Below is a list of the most important insurance policies that may be needed by community-based sports organizations such as teams, leagues, and municipal recreation departments.
  1. Accident: Pays medical bills on behalf of injured participants such as players and staff.
  2.  General Liability: responds to lawsuits arising from bodily injury, property damage, personal/advertising injury.
  3. Directors & Officers Liability (AKA Trustees Errors & Omissions for municipal recreation departments): Responds to certain lawsuitSports orginizationss not covered by General Liability such as discrimination, wrongful suspension or termination, failure to follow your own rules or bylaws, and violation of rights of others under state, federal, or constitutional law.
  4. Property/Equipment: Covers your buildings, equipment, and contents against loss due to fire, vandalism, theft, etc.
  5. Crime: Covers employee or volunteer embezzlement of funds or theft of property; forgery or alteration of checks by outsiders, and theft of money and securities by outsiders.
  6. Workers’ Compensation: May be required by state law if three or more employees and pays benefits to injured workers for “on the job” injuries including medical bills, lost wages, disability lump sums, disfigurement lump sums, and death benefits.
  7. Business Auto: Covers liability and physical damage to owned, non owned, and hired autos.
  8. Consult with your insurance agent about other types of policies such as Liquor Liability, Cyber Liability, Media, etc.

We provide more detailed information on each of these policy types and insider tips on purchasing insurance in our article, 7 Critical Mistakes to Avoid When Buying Sports Insurance. If you have questions or want assistance in deciding which policies your organization needs, call us at (800) 622-7370.

Copyright 2002-20014, Sadler & Company, Inc.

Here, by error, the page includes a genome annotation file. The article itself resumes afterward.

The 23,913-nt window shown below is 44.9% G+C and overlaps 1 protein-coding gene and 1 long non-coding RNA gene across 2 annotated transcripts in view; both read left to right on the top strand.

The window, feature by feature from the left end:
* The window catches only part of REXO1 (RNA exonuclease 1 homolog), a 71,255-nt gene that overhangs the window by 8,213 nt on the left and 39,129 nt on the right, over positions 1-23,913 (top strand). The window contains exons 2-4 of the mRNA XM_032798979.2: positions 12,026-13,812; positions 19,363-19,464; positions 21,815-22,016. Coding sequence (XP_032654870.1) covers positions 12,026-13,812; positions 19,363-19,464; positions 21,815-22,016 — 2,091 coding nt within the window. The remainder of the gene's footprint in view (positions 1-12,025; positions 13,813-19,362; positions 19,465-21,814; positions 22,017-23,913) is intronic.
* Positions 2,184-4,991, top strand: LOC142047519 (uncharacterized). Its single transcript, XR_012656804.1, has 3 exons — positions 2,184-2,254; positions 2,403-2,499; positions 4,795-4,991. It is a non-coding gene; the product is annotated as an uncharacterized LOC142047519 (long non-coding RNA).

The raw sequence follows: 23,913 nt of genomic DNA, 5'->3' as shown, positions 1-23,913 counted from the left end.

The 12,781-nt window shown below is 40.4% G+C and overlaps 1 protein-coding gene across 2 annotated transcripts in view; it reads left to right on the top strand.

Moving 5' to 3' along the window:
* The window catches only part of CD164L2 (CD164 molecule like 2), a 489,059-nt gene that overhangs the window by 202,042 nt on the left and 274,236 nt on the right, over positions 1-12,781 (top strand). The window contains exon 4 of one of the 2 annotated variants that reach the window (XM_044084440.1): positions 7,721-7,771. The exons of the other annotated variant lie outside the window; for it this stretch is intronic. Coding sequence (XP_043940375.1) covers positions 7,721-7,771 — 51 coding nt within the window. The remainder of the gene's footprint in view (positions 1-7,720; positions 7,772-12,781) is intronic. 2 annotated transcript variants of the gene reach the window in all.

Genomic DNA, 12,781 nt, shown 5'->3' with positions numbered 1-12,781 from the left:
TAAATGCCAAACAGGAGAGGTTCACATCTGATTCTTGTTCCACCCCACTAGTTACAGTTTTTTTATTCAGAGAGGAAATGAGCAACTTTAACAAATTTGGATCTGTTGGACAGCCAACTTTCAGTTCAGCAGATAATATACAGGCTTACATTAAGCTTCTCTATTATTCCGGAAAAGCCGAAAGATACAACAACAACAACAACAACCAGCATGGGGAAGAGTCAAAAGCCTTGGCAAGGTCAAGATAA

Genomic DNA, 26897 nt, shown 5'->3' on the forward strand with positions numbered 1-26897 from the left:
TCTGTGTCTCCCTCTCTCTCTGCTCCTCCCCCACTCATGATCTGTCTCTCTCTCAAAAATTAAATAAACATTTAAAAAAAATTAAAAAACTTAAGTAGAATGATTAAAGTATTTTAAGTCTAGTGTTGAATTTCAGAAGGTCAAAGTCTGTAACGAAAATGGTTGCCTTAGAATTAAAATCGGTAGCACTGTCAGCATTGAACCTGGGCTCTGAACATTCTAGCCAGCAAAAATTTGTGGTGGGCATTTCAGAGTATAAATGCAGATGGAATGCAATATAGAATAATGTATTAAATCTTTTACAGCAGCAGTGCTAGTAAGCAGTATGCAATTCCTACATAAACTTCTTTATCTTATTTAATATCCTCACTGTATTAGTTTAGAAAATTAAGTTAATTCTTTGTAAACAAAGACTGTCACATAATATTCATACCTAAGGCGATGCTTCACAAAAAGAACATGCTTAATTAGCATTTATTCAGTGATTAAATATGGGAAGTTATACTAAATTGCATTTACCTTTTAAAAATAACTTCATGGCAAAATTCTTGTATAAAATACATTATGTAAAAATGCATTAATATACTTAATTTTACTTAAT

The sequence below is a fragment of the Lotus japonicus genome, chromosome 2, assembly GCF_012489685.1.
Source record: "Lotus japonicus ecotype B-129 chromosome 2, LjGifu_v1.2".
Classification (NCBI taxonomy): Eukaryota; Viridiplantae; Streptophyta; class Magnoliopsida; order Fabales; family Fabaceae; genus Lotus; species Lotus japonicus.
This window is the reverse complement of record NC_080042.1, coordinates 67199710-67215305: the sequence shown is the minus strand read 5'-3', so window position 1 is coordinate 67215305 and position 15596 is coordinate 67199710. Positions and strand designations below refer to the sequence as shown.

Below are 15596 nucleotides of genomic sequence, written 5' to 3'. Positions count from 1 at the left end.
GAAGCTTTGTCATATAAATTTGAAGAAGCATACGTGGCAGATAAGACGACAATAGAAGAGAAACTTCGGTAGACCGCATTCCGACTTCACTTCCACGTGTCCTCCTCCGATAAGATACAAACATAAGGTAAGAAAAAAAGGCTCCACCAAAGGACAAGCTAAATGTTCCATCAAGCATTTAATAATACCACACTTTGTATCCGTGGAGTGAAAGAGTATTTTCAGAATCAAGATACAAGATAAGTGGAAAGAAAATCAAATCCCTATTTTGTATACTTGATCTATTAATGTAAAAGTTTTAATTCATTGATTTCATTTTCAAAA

Is a League Liable for Faulty Sports Equipment?

Concerns regarding older equipment

We received a phone call from a youth lacrosse club coach who was concerned about the use of 20-year-old helmets that haven’t been reconditioned or re-certified. He wanted to know if he could be liable in the event of a head injury to a player since it his responsibility to verify to the referee prior to the game that all equipment is in safe operating condition. He also wanted to know if his General Liability policy would cover any potential lawsuit.

 The short answer is that league administrators and coaches are responsible for the following aspects of equipment safety:
  • Long-range planning for the repair, refurbishment, and replacement of helmets. These decisions need to be made far in advance as they can take time to budget and complete.
  • Confirming helmets meet current National Operating Committee on Standards for Athletic Equipment (NOCSAE) requirements, as well as the requirements of the sports governing body.
  • Helmets should be inspected for defects in post season, pre season, weekly, and prior to any game or practice.
  • Maintaining repairing, and conditioning equipment on a regular basis.
  • Reconditioning to “like new” basis of safety equipment such as helmets should be performed by a reputable reconditioning business as opposed to an on staff trainer. NOCSAE may require re-certification.
  • Replacing helmets on a periodic basis per manufacturers recommendations.